Your client, the CEO of a major company, is volatile, impulsive, and possibly even abusive. She’s tough to talk to. He won’t listen to smart advice.
Even outside today’s West Wing, you’ll likely have to manage a CEO-caused crisis.
Denise Kaufmann, director of North America client development for Ketchum, has worked in Hong Kong, London and across the U.S., now based in Chicago—and she’s seen and heard it all.
“It helps a lot to take a deep breath,” she says. It also helps to know what resources are available to help you and your agency manage the fallout, whether the CEO’s behavior is illegal, immoral or just ill-advised.
“What are the right resources in your organization and in theirs? What about their lawyers and their communications staff?”
Your number one job is protecting the company’s reputation—not that of its CEO, she says. That’s up to the firm’s board of directors.
In the moment:
“Once a person calms down, they listen,” Kaufmann says. In the heat of a difficult moment for everyone—shareholders, customers, investors and employees—“you really have to be a calming force for good.”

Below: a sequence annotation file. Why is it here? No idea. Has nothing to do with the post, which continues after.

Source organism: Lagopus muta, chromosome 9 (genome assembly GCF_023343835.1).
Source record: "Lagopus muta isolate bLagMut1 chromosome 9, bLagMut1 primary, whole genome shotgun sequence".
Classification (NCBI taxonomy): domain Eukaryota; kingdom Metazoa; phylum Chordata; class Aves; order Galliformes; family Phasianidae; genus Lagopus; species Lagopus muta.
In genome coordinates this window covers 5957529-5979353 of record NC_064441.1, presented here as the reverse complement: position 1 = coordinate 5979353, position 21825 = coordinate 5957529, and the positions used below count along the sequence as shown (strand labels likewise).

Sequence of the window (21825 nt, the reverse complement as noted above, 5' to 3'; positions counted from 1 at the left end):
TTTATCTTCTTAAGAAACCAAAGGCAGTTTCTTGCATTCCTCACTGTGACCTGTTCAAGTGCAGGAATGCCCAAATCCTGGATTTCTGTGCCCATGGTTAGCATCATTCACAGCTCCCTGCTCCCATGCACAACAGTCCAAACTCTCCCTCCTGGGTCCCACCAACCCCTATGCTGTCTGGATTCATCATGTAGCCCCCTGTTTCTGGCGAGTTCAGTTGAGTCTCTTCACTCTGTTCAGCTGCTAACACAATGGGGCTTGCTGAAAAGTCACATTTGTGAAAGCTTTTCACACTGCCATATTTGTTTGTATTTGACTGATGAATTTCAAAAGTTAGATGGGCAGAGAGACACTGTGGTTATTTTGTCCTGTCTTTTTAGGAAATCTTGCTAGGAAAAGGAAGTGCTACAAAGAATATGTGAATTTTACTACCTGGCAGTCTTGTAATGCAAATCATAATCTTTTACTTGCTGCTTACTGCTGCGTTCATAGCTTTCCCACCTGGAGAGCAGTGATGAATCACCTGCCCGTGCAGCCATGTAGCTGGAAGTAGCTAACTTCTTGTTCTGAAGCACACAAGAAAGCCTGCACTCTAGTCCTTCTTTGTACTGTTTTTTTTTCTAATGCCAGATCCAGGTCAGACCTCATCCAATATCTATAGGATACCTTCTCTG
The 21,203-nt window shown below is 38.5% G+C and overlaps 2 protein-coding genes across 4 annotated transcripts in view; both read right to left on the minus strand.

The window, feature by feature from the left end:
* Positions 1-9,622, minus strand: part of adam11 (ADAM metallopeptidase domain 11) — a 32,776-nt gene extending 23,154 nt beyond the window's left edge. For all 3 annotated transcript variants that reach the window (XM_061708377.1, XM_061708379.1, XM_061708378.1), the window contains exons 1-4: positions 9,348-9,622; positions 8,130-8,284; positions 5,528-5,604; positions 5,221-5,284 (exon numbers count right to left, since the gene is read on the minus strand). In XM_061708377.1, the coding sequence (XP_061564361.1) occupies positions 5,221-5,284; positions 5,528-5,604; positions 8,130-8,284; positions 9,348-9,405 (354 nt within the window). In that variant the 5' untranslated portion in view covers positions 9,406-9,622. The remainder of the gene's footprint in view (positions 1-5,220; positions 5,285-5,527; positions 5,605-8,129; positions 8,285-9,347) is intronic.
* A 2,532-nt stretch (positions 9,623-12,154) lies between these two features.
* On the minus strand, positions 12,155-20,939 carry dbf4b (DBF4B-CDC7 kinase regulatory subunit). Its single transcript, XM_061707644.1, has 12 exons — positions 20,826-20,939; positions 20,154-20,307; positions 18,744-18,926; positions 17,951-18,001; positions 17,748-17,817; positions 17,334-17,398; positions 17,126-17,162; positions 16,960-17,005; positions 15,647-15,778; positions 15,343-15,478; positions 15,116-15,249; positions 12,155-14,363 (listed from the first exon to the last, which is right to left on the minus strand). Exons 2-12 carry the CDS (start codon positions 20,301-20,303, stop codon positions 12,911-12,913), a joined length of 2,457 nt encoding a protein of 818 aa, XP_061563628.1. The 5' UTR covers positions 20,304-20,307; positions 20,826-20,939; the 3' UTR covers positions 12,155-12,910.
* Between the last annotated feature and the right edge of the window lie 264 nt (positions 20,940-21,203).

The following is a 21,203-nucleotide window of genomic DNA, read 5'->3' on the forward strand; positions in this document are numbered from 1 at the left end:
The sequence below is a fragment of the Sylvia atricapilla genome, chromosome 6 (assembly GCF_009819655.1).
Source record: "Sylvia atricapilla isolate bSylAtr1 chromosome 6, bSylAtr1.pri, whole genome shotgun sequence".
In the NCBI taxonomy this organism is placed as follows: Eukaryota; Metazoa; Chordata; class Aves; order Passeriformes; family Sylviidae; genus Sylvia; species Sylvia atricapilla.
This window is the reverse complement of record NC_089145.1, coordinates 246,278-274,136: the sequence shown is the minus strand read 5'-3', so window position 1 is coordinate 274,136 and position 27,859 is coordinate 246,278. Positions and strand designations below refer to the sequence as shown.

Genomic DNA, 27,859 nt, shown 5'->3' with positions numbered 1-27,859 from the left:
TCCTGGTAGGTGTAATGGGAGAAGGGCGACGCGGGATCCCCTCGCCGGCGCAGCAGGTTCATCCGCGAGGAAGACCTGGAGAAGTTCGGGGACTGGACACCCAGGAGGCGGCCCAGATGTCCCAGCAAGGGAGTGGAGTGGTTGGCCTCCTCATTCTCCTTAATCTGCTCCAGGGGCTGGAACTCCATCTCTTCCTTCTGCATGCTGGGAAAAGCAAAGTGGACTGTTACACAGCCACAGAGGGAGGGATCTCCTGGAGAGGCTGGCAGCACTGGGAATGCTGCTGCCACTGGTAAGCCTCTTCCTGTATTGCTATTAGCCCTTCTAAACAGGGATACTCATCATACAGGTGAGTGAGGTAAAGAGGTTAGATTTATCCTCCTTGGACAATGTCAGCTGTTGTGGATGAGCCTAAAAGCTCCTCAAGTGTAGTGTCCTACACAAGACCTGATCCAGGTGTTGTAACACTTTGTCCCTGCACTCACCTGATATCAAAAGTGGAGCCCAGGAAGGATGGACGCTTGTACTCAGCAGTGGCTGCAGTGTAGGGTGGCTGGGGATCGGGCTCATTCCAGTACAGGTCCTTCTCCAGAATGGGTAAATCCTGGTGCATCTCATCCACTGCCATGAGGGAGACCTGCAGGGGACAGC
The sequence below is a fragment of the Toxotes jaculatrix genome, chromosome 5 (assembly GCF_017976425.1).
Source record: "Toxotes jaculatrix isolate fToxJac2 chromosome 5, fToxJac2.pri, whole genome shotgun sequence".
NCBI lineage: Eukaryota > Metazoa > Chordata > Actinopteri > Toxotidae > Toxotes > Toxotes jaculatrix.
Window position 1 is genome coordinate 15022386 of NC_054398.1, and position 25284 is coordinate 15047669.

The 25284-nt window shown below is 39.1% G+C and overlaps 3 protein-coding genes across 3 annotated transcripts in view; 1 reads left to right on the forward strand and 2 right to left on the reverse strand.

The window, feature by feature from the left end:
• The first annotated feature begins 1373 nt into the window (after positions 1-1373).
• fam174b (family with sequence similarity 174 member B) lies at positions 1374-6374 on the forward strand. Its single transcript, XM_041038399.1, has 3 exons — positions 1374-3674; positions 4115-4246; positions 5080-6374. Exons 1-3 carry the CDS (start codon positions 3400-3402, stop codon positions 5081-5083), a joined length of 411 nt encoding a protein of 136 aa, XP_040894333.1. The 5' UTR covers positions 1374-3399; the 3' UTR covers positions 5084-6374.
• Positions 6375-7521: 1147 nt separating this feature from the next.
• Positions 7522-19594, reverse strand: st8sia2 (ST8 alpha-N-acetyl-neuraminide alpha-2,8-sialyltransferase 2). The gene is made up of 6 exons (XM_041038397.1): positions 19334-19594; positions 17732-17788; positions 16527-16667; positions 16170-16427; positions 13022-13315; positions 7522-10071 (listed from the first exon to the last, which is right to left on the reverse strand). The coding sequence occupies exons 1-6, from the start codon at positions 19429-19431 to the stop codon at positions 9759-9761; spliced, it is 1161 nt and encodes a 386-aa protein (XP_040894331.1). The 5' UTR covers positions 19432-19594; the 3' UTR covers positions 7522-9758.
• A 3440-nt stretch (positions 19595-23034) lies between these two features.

But move quickly
Your reputation—yours and theirs—“can crumble in five minutes,” she cautions. “Be on the front foot. Control it!”
Swallow your fear.
You may be afraid to confront someone with a seven-figure compensation package. Don't be. It's your job.
But that's not easy for many of us, especially for some women. “It is different for women,” Kaufmann says. “You really need to be assertive.” They hired you for your communications expertise. Rely on that.
Detail your conversations with the CEO in writing and send him or her a copy. Make sure there’s a clear record of when you offered fact-based strategy and advice, even if it’s ignored.
Reach out to a trusted network of advisers for advice and insight.
If this is your first taste of corporate chaos, contact others who’ve already survived it: former professors, professional organizations, peers, and mentors.
Build relationships in advance.
Create a solid partnership with your client or senior leaders. They’ll be more inclined to heed your counsel when they already know, like and trust you.
Prepare for disaster before it happens.
It’s a somewhat predictable list, including financial chicanery, extramarital relations, sexual harassment, tone-deaf statements, outright bigotry or racism, arrests. Think through scenarios, however unlikely you think they are, and plan for quick, smart reaction. Role-play demanding and challenging media questions with the CEO and alternate senior staff so they’re prepared in advance. Fifty percent of these dramas are foreseeable, says Kaufmann.
Know your stuff!
Your best tools to handle a CEO-caused crisis are your experience and knowledge of how to manage communication. Knowing your job instantly communicates authority and expertise and will go a long way to getting things to a calmer place. Make sure to learn the company’s culture and how it all works. Know “how the pieces fit together,” Kaufmann says.